Ildefonso Guajardo, Mexico’s Economy Minister, arrives in Washington, D.C., this week to discuss whether Mexico will finally comply with U.S. trade laws when it comes to sugar trade. They have until June 5, when the U.S. Department of Commerce has promised to impose 80 percent duties to stop the injury caused by Mexico’s dumped and subsidized sugar.
In anticipation of this week’s meetings, we thought it might be worthwhile to revisit what Guajardo said on the exact same topic in May 2014 during a taped interview with Reuters.
“We do understand that last year wasn’t typical. Exports of sugar to the U.S. were over 2 million tons, which is definitely, completely out of the normal exports.”
Translation: Mexico flooded the U.S. market with dumped and subsidized sugar.
“And the idea is to really make some commitments to guarantee the existence of the U.S. sugar program. I mean, somehow, the production last year was threatening the existence of the program itself.”
Translation: Mexico’s unfair shipments injured U.S. sugar producers and made it impossible for the USDA to operate America’s Congressionally mandated no-cost sugar policy.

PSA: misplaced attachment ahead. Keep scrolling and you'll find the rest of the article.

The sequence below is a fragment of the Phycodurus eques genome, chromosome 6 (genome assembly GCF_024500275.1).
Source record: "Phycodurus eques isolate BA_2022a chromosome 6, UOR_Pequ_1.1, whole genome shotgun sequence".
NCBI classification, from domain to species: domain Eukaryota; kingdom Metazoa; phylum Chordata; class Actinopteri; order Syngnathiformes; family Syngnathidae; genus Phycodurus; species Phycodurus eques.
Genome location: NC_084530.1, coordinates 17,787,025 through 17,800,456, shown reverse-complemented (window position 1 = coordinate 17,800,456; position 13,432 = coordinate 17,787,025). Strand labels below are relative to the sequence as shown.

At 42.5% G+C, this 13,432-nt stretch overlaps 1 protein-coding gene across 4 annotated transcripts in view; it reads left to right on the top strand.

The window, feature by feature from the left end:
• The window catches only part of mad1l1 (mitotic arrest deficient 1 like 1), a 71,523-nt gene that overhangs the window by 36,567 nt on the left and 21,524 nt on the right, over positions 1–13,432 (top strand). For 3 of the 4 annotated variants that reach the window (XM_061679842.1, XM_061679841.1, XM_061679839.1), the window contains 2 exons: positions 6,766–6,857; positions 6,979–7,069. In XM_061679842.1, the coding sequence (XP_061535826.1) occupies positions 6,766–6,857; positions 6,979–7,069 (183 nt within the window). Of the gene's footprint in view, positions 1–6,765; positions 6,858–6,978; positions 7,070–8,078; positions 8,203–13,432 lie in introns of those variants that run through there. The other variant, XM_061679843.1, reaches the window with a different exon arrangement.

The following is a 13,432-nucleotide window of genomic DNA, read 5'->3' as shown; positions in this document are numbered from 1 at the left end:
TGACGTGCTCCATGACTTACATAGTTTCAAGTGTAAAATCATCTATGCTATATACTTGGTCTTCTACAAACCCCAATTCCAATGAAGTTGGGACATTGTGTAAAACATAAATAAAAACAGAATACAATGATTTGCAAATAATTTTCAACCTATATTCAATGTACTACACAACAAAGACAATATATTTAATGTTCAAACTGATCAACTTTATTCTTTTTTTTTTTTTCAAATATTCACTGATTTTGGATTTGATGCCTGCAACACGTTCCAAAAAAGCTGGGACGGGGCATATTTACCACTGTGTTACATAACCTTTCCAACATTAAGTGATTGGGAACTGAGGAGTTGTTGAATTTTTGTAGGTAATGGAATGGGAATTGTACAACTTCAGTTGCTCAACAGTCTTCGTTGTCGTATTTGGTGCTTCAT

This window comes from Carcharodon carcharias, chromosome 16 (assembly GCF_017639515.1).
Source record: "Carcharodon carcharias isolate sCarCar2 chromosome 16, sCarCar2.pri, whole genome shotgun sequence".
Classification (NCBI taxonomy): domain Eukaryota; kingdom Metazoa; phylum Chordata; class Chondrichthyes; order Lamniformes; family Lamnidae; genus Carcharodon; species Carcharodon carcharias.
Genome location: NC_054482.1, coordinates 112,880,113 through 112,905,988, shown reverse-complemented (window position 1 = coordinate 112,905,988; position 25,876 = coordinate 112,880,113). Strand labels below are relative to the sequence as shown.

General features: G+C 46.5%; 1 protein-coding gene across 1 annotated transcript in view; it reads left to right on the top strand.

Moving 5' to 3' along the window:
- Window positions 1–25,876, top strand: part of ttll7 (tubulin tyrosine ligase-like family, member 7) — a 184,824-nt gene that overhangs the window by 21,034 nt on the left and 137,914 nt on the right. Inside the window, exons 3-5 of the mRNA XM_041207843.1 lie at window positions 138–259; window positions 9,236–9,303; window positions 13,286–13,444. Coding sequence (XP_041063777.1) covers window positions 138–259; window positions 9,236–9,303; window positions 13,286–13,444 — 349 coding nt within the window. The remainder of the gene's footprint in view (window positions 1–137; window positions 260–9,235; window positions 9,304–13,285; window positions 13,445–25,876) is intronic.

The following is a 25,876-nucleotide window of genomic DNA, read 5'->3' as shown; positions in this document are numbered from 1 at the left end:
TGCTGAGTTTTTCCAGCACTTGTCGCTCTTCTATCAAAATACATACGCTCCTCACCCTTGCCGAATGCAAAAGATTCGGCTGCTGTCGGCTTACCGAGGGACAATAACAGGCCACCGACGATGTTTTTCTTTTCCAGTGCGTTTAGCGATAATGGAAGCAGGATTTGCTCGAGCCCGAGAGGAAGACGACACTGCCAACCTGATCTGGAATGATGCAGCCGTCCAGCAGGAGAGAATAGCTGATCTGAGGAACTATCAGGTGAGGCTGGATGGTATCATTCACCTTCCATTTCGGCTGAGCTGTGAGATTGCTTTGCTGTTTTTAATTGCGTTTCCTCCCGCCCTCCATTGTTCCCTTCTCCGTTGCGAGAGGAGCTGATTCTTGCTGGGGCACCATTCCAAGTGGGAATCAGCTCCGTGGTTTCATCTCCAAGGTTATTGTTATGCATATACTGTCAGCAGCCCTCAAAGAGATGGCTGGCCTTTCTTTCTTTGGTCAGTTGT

“So, we need to work out ways in which we will not lose, or be prevented access, to the U.S. market…”
Translation: Even though Mexico got caught violating America’s antidumping, countervailing duty laws, they don’t want to be punished and want to keep dumping lots of subsidized sugar.
“…but at the same time to … manage our exports, quite probably, in terms of avoiding the overflowing of the U.S. market.”
Translation: Perhaps a deal can be worked out where America won’t punish Mexico for breaking the law and, in return, Mexico will stop wrecking the U.S. sugar market.
But exactly three years later, little has changed.
Dumped and subsidized sugar from Mexico is still injuring U.S. producers. And Mexico has yet to be held accountable for its unfair trade actions.
Hawaii even shut down its century-old sugar industry in December because of the market disruption caused by Mexico.
Hopefully this week’s talks will move in the right direction and towards suspension agreements that finally stop the injury caused by Mexico. If not, Mexico should expect antidumping and countervailing duties, as required by U.S. law.
Too bad Mexico’s current stance appears to be blackmailing U.S. officials with threats of blocking lawful U.S. exports unless it can continue to unlawfully dump its subsidized sugar.